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Climate Change Optimism: Five Years of Change

Adam Whitmore's picture

A specialist on energy economics and climate change policy, drawing on over 25 years’ experience of the energy sector. He is currently Head of Policy at a leading climate policy think tank. He...

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  • Apr 16, 2018

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The past five years have given many reasons for optimism about climate change.

I have now been writing this blog for just over five years, and it seems timely to step back and look at how the climate change problem appears now compared with five years ago.

In some ways it is easy to feel discouraged.  In the last five years the world has managed to get through about a tenth of its remaining carbon budget, a budget that needs to last effectively forever.

However, in many ways there seem to be reasons for much greater optimism now than five years ago.  Several trends are converging that together make it appear that the worst of the risks of climate change can be avoided.

There is increasing action at the national level to reduce emissions, reinforced by the Paris Agreement …

Legislation is now in place in 164 countries, including the world’s 50 largest emitters.  There are over 1200 climate change and related laws now in place compared with 60 twenty years ago[i].  And this is not restricted to developed countries – many lower income countries are taking action.  Action at national level is being supported around the world by action in numerous cities, regions and companies.

This trend has now been reinforced by the Paris Agreement, which entered into force in November 2016, and commits the world to limiting temperature rises and reducing emissions.

There is increasing evidence of success in reducing emissions …

Many developed countries, especially in Europe, have shown since 1990 that it is possible to reduce emissions while continuing to grow their economies.  Globally, emissions of carbon dioxide from energy and industry have at least been growing more slowly over the past four years and may even have reached a plateau[ii].

Carbon pricing is spreading around the world  …

Among the many policies put in place, the growth of carbon pricing has been especially remarkable.  It has grown from a few small northern European economies 15 years ago to over 40 jurisdictions[iii].  Prices are often too low to be fully effective.  However, carbon pricing has also been shown to work spectacularly well in the right circumstances, as it has in the UK power sector.  And the presence of emissions caps in many jurisdictions gives a strong strategic signal to investors.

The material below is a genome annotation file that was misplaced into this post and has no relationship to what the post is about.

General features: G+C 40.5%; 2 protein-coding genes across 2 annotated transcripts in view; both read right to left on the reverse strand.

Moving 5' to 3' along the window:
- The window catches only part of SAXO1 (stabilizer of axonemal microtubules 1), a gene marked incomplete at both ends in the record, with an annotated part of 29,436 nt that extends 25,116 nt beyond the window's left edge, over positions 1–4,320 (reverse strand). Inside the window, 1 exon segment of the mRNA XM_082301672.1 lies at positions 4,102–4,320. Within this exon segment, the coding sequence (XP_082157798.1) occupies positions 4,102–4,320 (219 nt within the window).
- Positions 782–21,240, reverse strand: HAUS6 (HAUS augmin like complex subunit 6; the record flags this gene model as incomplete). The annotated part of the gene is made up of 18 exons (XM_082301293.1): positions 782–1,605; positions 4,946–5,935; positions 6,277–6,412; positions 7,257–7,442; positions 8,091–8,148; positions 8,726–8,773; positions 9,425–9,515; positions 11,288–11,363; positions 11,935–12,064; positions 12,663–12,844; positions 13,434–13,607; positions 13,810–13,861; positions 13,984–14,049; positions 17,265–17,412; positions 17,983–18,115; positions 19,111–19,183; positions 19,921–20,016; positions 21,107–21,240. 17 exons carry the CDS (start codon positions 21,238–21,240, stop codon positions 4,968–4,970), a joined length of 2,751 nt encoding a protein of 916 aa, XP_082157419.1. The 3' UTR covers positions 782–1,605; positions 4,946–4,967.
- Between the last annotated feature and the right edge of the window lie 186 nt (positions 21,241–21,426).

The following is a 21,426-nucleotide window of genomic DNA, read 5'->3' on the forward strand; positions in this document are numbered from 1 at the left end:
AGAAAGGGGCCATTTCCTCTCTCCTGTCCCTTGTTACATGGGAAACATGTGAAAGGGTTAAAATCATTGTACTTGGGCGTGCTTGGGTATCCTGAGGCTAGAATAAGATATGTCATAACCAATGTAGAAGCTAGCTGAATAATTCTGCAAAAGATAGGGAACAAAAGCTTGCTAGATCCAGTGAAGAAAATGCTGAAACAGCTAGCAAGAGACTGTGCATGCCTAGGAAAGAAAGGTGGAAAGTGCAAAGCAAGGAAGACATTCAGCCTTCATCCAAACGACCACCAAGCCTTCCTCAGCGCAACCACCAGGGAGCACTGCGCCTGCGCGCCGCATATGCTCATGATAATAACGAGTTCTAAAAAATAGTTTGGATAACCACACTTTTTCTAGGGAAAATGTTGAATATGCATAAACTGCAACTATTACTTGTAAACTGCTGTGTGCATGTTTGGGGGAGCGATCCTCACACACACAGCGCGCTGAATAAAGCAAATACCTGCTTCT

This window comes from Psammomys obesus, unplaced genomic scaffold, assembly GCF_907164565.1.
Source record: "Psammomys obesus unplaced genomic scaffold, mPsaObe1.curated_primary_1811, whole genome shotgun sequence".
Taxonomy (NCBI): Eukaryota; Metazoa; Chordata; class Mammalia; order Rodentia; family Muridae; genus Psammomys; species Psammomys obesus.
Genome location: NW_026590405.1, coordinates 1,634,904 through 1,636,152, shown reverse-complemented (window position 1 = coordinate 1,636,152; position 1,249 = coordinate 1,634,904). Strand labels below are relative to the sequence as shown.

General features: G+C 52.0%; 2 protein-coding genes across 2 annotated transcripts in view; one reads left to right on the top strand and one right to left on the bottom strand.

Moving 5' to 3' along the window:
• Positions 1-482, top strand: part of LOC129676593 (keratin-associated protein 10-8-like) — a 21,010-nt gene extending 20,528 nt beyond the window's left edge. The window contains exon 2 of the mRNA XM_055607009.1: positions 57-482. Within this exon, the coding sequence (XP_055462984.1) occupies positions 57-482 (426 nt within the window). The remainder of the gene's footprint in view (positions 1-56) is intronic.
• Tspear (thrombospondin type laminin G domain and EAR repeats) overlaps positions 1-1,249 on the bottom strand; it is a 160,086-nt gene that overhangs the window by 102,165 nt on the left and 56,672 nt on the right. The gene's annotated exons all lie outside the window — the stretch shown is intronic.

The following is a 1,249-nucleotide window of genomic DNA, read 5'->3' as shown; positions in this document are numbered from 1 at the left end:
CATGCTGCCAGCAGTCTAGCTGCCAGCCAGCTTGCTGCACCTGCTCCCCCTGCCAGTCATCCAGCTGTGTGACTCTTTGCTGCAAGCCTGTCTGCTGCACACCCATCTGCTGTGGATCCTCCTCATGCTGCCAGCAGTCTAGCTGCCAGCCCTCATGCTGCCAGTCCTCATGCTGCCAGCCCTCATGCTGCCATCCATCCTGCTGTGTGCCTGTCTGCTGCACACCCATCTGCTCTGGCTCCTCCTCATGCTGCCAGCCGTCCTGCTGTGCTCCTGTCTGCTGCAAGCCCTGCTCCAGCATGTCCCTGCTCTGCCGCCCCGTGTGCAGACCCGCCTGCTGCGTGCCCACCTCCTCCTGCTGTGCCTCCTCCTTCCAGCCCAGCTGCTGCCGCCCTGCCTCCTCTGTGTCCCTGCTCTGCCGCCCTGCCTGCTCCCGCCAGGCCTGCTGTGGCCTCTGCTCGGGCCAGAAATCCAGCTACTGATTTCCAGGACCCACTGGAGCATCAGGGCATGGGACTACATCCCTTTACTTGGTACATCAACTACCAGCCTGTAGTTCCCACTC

Investors are moving out of high carbon sources and in to lower carbon opportunities …

Companies are under increasing pressure to say how their businesses will be affected by climate change and to do something about reducing emissions.  And initiatives such as the Climate Action 100+, which includes over two hundred global investors controlling over $20 trillion of assets, are putting pressure on companies to step up their action.  This will further the trend towards increasing investment in a low carbon economy.  Meanwhile, many funds are divesting from fossil fuels, and vast amounts of capital are already going into low carbon investments.

Falling costs and increasing deployment of renewables and other low carbon technologies …

Solar and wind power and now at scale and continuing to grow very rapidly.  They are increasingly cost-competitive with fossil fuels.  The decarbonisation of the power sector thus looks likely to proceed rapidly, which will in turn enable electrification to decarbonise other sectors.  Electric vehicle sales are now growing rapidly, and expected to account for the majority of light vehicle sales within a couple of decades.  Other technologies, such as LED lighting are also progressing quickly.

This is not only making emissions reductions look achievable, it is making it clear that low carbon technologies can become cheaper than the high carbon technologies they replace, and can build whole new industries as they do.  As a reminder of just how fast things have moved, in the last five years alone, the charts here show global generation from wind and solar since 2000.